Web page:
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Human rights, lest we forget

Mam Sonando (centre), the owner of the independent Beehive radio station and a prominent government critic
Mam Sonando (centre), the owner of the independent Beehive radio station and a prominent government critic, and other activists run as military police officers disperse a demonstration in Phnom Penh in January. AFP

Human rights, lest we forget

The end of the boycott of the National Assembly by the Cambodia National Rescue Party is a welcome development. The fact that both parties were able to finally come to the table and settle their disagreements should be welcomed. However, we cannot become complacent just because Cambodia’s political crisis has been signed away with a promise of reform of the National Election Commission.

Electoral reform is important in any country where election irregularities have been noted, and it is crucial to Cambodia’s democratic development – no one can deny that. But electoral reform alone will not solve Cambodia’s other crisis: the human rights crisis.

Over the past year, the human rights situation has continued to deteriorate, with people’s fundamental rights and freedoms being slowly stripped away. We must ensure that we keep this at the forefront and that we push both political parties to work towards greater protection of human rights.

So as we welcome the end of the political deadlock, we cannot forget that there still has been no satisfactory investigation into why so many people were killed and injured by security forces during protests and why victims of police violence are being denied their right to justice.

We cannot forget that journalists continue to be targeted for reporting on controversial stories on a daily basis; that defamation suits are repeatedly used to silence those who dare to speak out; and that online freedom is increasingly at risk.

We cannot forget that across Cambodia, women, the LGBT community and minorities are discriminated against in their communities and by the authorities; that the shockingly high rate of violence against women continues to keep them from reaching their potential.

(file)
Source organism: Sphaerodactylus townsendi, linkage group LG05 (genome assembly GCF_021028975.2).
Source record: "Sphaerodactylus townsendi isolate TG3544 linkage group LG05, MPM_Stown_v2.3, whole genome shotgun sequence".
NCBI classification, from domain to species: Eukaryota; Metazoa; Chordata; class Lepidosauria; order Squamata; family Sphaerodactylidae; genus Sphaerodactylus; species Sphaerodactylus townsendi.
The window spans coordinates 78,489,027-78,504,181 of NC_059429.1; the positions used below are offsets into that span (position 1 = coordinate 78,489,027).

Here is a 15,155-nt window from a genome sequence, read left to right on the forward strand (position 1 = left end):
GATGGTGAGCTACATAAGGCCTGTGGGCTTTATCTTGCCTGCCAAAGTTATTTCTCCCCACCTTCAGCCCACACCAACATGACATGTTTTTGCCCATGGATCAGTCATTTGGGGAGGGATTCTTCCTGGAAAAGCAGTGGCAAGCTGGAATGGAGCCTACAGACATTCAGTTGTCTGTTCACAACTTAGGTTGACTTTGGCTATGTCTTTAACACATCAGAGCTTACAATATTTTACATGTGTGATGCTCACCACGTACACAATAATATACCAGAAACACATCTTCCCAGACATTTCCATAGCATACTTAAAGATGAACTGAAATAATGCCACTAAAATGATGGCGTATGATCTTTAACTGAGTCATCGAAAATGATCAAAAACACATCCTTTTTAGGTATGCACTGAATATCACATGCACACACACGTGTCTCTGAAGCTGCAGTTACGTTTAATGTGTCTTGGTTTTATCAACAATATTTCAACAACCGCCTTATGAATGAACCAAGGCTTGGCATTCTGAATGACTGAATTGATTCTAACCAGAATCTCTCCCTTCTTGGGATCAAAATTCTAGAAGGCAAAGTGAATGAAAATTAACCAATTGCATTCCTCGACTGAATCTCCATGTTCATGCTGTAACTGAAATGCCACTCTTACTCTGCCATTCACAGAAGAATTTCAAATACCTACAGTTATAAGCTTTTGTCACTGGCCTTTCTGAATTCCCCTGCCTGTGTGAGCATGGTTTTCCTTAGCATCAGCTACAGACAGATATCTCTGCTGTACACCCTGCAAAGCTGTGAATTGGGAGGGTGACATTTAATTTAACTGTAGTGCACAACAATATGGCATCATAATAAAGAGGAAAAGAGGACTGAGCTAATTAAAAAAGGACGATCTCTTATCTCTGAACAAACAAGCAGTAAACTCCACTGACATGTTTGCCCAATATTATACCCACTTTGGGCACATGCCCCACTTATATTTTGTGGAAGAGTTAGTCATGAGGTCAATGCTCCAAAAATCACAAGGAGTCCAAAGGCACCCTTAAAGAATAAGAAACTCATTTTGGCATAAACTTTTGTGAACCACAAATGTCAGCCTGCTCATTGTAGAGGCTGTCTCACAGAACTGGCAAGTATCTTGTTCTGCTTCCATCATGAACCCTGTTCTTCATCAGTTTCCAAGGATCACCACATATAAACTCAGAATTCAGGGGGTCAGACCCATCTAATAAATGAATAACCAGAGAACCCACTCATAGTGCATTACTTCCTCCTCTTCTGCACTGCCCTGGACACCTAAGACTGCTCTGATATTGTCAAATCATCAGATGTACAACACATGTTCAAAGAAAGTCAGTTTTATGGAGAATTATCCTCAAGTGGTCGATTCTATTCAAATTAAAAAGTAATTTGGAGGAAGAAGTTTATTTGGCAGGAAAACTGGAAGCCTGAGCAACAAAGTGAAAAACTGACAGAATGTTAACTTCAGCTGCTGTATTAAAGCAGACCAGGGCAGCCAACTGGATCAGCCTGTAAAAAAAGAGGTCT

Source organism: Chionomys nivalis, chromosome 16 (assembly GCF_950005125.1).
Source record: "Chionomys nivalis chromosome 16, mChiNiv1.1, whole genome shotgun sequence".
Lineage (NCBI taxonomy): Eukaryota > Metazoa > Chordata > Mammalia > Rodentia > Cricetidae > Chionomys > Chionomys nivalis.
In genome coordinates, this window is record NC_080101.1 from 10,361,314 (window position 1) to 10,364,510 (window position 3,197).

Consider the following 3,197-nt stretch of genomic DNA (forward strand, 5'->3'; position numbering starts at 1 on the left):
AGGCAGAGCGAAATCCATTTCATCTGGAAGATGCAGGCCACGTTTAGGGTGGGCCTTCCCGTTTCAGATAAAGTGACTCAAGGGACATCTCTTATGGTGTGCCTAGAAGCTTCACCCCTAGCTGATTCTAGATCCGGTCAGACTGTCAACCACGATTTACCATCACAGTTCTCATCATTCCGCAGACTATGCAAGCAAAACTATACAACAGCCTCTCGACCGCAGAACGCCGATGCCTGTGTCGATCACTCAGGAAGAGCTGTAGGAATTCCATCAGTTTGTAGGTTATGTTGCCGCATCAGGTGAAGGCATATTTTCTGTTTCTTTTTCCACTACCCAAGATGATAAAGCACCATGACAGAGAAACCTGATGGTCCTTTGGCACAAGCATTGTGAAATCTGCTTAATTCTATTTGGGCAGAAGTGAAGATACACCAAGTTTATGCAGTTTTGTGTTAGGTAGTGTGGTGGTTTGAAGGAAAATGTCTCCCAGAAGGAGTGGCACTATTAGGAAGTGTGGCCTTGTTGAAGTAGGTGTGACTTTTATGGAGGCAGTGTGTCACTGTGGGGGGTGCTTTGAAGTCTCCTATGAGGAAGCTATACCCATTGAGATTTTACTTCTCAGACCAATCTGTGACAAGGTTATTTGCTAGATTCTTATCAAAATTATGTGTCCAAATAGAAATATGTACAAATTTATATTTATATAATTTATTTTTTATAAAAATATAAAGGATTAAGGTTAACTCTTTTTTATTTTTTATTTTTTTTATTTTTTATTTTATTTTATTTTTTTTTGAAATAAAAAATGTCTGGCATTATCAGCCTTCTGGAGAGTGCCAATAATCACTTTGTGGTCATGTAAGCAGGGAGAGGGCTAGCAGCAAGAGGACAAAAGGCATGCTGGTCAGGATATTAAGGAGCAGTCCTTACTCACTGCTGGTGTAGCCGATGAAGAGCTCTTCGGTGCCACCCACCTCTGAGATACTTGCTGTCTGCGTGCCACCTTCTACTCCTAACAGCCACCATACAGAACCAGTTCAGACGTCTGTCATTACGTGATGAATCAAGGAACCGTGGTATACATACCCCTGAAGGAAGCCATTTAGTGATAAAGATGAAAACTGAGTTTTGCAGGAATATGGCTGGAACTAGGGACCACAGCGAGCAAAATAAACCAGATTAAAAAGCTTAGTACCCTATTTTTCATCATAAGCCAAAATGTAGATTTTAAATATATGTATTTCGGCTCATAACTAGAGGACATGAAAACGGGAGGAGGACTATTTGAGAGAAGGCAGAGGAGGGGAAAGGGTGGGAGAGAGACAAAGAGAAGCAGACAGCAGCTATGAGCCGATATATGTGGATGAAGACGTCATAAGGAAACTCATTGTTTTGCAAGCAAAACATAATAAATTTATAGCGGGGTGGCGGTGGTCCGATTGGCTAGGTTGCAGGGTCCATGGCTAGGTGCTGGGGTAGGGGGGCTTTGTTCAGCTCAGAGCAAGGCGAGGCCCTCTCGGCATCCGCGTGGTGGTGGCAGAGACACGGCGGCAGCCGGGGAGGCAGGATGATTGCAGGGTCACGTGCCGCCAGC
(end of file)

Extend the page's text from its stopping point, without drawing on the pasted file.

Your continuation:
We cannot forget that Cambodia’s judiciary continues to bend to the Cambodian People’s Party’s political interests, which may be exacerbated by the three recently passed laws on judicial reform; that all too often, courts of law are used to protect the wealthy and powerful, and all too rarely to render justice.

We cannot forget that garment factory workers are still not earning enough to be able to live in dignity; that employers continue to take advantage of poorly worded labour and union laws and of weak enforcement mechanisms to maintain deplorable working conditions and violate union rights.

We cannot forget that thousands of Cambodians have been evicted from their land to make way for commercial and development projects that they will most likely not benefit from; that those who have been evicted are still waiting for real compensation and solutions.

Forgetting that this human rights crisis is very much alive and well will only enable those who benefit from it to continue violating human rights with impunity. It will continue to hold Cambodia’s development back, as the majority of the population continues to see little or even no improvements in their living conditions or in their ability to benefit from Cambodia’s economic growth.

None of this means that we should forget electoral reform. But we should remember that electoral reform is not just about replacing the NEC’s members – it’s also about reforming the way that political parties campaign, so that elections become about policies as opposed to rhetoric. It’s also about eradicating corruption to ensure that voter lists cannot be altered to suit political interests and that legitimate voters are not turned away at the polls.

As we reflect on the political deal that has just been made, we must remember that there is still so much to be done to ensure that Cambodia becomes a place where the protection of human rights becomes a reality and not just a dream, and that democracy finally takes hold. We must pressure both political parties to work together towards ending this human rights crisis. We must ensure that they work with civil society to ensure that new laws, new policies and new institutions are designed to safeguard human rights and not to erode them further. Only when our legal framework is strengthened and the rule of law made a national priority will we see an improvement.

Chak Sopheap is the executive director of the Cambodian Center for Human Rights

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